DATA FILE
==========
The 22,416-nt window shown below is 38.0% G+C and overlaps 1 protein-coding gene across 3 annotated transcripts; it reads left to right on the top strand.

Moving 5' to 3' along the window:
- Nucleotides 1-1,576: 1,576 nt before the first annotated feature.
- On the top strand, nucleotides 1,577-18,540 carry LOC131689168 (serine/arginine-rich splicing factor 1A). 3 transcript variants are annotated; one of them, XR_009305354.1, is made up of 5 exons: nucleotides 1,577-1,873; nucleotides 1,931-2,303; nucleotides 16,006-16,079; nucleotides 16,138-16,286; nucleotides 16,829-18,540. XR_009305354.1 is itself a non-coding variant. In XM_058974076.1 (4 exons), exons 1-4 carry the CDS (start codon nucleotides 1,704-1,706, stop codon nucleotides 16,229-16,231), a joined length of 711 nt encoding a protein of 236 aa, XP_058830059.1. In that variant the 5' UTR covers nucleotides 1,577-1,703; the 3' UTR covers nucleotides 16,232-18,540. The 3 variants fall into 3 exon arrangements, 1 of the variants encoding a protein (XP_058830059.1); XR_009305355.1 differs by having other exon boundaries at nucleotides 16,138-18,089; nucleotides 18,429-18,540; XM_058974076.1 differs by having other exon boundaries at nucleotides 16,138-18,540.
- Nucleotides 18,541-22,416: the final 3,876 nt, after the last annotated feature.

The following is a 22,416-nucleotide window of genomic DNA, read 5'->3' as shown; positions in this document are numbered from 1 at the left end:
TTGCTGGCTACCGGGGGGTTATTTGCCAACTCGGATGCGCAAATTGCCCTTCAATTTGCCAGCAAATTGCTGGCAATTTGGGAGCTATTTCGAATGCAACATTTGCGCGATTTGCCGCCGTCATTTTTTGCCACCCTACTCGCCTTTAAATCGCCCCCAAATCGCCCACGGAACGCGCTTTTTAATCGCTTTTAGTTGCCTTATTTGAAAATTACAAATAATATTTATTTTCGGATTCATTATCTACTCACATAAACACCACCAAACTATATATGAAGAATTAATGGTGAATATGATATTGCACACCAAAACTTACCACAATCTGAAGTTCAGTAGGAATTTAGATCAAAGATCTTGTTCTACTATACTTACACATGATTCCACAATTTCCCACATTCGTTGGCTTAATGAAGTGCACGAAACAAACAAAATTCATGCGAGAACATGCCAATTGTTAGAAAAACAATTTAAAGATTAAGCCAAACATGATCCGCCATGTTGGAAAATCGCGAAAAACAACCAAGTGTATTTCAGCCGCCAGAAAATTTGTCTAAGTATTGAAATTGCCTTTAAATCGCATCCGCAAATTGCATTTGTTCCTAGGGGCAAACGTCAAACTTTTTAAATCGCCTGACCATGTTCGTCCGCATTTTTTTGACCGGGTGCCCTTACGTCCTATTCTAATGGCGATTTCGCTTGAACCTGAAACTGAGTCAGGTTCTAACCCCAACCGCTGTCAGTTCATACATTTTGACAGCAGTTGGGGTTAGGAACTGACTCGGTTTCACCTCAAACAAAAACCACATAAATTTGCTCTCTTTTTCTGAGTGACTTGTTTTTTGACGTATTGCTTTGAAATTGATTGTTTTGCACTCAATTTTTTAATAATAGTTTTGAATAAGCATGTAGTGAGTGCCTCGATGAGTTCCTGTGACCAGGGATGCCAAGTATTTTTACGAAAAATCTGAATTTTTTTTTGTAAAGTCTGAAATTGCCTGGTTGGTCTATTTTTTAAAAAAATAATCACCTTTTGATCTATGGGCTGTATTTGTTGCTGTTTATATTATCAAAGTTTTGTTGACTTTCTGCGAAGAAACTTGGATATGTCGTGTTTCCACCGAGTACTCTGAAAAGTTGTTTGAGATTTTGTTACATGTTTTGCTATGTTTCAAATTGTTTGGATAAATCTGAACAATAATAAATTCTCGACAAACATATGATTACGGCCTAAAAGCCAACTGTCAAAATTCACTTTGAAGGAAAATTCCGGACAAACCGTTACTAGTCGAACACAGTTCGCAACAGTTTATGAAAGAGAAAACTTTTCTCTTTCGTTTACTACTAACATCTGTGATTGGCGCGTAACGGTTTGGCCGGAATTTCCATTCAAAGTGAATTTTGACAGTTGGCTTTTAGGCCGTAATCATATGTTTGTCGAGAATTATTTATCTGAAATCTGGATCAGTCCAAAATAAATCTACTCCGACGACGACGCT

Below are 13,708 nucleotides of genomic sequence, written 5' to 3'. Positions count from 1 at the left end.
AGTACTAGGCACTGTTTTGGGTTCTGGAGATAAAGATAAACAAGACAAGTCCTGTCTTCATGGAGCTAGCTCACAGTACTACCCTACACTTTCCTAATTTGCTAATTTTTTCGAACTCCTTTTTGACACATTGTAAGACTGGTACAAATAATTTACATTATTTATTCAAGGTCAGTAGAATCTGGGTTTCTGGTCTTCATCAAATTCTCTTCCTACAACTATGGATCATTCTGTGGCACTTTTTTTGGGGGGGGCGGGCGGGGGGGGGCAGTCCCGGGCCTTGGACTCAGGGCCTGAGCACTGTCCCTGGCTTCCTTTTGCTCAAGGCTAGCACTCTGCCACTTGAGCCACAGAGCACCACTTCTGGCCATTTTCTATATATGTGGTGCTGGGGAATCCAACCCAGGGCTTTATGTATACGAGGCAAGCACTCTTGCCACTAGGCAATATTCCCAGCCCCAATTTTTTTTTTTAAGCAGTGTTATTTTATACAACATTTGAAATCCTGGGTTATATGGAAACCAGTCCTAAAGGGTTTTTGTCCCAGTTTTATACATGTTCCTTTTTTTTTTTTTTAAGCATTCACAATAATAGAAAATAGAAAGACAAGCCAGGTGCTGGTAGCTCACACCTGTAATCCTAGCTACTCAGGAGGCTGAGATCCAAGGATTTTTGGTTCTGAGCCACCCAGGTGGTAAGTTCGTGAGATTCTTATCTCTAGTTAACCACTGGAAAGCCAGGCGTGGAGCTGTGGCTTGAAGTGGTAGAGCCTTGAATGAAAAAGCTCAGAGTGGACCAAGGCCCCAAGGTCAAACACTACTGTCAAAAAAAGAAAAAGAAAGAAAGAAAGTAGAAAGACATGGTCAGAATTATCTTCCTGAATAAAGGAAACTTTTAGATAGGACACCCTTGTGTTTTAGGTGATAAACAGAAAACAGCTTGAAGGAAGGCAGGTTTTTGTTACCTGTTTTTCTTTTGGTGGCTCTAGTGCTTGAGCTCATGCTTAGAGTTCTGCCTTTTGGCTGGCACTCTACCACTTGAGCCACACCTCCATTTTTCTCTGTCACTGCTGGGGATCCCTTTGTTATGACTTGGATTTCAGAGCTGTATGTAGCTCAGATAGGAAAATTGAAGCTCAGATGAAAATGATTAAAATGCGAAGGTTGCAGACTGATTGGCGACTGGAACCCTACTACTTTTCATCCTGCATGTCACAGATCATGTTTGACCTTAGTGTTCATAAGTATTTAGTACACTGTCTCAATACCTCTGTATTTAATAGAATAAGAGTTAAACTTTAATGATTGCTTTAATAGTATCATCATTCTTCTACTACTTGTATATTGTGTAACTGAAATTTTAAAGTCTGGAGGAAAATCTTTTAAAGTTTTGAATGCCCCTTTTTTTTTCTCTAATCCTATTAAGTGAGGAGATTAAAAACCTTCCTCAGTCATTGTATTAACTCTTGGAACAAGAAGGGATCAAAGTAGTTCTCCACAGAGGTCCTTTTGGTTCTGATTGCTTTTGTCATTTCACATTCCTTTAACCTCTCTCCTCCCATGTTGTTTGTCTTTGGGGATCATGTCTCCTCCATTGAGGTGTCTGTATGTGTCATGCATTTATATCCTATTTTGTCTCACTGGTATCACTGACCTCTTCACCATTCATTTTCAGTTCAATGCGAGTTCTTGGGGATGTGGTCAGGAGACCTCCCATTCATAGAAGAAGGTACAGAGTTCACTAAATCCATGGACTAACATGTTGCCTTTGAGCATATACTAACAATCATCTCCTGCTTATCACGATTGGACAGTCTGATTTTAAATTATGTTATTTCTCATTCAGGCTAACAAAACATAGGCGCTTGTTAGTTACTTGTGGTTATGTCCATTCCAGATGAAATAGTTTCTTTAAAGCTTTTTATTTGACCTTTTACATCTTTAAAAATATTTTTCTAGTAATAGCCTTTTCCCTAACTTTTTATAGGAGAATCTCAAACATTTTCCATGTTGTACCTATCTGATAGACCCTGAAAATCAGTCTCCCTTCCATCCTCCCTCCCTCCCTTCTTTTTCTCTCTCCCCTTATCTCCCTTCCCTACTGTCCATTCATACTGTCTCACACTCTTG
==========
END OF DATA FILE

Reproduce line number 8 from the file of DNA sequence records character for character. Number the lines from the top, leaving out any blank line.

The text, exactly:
Below are 13,708 nucleotides of genomic sequence, written 5' to 3'. Positions count from 1 at the left end.